The Democrats' Impossible Campaign in the Coronavirus Age

Joe Biden and Bernie Sanders during the last Democrat debate in Washington on March 15. Kevin Lamarque / REUTERS

The Democratic primaries for the presidential nomination, which had been halted for more than two weeks, resumed Tuesday, April 7, in Wisconsin. Paradoxically, this first ballot since the pandemic hit the United States was due to the obstinacy of the Republican Party. The Grand Old Party (GOP) countered all efforts of the Democratic Governor, Tony Evers, to postpone the vote. The Wisconsin Supreme Court, made up mostly of conservative judges, opposed a postponement on Monday. The majority Republican Congress in this Midwestern state had done the same two days earlier. Conservative justices of the United States Supreme Court have finally overturned a federal judge’s decision to extend the time limits for postal votes that Democrats wanted to encourage to limit the risk of contagion.

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This continued election, while health professionals keep calling for respect for barrier gestures against the virus, has produced the expected results. In the absence of volunteers to supervise the voting operations, the large agglomerations in which the Democrats are the majority have considerably reduced the number of offices. Milwaukee only had five against center eighty, and Green Bay two instead of thirty-one.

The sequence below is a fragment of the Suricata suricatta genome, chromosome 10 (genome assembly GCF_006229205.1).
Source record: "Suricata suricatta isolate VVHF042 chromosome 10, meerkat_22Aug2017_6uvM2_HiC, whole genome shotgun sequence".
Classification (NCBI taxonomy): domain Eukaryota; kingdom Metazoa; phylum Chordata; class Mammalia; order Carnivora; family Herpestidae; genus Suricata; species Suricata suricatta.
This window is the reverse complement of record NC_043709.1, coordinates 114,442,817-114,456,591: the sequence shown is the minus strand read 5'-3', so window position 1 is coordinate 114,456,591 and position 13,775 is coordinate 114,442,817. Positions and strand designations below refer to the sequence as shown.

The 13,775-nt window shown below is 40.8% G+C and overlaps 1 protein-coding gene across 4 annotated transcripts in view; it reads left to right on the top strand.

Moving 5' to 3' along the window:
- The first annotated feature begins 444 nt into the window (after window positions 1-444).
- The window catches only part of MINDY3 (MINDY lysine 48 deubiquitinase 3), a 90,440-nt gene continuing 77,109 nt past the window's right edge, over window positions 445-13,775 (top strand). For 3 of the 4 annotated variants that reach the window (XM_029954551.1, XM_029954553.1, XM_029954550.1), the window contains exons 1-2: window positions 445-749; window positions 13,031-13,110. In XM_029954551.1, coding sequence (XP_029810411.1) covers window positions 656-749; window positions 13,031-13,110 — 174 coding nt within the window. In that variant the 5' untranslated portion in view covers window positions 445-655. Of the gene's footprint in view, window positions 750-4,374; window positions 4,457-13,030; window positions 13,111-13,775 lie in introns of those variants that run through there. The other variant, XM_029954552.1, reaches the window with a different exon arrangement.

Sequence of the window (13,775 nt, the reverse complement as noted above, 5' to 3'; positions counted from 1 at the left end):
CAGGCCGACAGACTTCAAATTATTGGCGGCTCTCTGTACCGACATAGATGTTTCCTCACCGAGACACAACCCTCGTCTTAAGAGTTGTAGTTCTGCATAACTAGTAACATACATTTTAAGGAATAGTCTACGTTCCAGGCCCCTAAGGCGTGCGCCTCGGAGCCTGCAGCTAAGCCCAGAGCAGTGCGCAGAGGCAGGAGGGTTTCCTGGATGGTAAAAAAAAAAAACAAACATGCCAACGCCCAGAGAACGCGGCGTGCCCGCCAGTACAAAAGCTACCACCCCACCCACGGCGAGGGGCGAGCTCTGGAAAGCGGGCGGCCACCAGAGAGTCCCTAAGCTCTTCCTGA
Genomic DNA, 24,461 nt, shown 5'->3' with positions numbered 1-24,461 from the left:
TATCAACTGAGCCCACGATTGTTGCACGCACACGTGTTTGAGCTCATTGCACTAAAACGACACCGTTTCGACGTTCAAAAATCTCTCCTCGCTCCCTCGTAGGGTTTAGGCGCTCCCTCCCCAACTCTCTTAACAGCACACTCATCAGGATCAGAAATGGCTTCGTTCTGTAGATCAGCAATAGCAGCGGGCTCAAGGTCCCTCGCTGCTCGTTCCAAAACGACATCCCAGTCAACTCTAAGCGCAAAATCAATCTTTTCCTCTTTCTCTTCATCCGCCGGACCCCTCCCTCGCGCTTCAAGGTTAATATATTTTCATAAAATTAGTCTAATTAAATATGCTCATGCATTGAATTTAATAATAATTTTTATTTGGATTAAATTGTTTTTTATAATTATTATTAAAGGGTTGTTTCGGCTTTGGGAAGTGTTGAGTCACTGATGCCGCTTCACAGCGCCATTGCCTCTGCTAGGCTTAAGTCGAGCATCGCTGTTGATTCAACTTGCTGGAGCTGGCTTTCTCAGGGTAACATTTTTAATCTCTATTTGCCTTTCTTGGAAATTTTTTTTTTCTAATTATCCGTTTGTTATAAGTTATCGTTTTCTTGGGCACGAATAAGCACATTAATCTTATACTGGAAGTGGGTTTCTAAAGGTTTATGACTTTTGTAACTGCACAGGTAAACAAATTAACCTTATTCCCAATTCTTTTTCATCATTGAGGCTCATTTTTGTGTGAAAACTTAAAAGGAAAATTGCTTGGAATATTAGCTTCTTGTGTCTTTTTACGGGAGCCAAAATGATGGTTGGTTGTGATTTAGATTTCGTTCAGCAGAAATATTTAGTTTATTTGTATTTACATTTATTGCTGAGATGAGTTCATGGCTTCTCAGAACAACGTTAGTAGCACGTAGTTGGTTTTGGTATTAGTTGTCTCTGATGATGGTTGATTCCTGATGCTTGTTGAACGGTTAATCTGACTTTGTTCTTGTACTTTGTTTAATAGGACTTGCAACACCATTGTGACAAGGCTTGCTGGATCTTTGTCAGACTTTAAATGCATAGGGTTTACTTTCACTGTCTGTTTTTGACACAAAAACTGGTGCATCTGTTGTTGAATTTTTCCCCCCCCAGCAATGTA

The endless queues had a definite deterrent effect on voters, while voting operations were less affected by restrictions in conservative-dominated rural areas. A court ruling also prohibited publication of the results before April 13.

Confirmation of a useful vote in favor of Joe Biden

This republican obstinacy, actively supported by the President of the United States, Donald Trump, who called for a vote on Monday evening only a few hours after having again stressed in a press conference the importance of respecting the rules of social distancing, has overshadowed the Democrats' stake in Tuesday's vote.

Four years ago, Vermont’s independent senator Bernie Sanders defeated Wisconsin’s favorite Hillary Clinton with over 56% of the vote compared to just 43% for the former secretary of state. The few polls that were published before Tuesday's primary, on the contrary, gave former Vice President Joe Biden a large lead.

Since his spectacular recovery in South Carolina on February 29, after a catastrophic start, the latter has widened a significant gap in terms of delegates compared to the independent senator. He now has 1,217 delegates against only 914 for his opponent, while it is necessary to obtain at least 1,991 to be sure of being the Democratic candidate for the presidential election in November.

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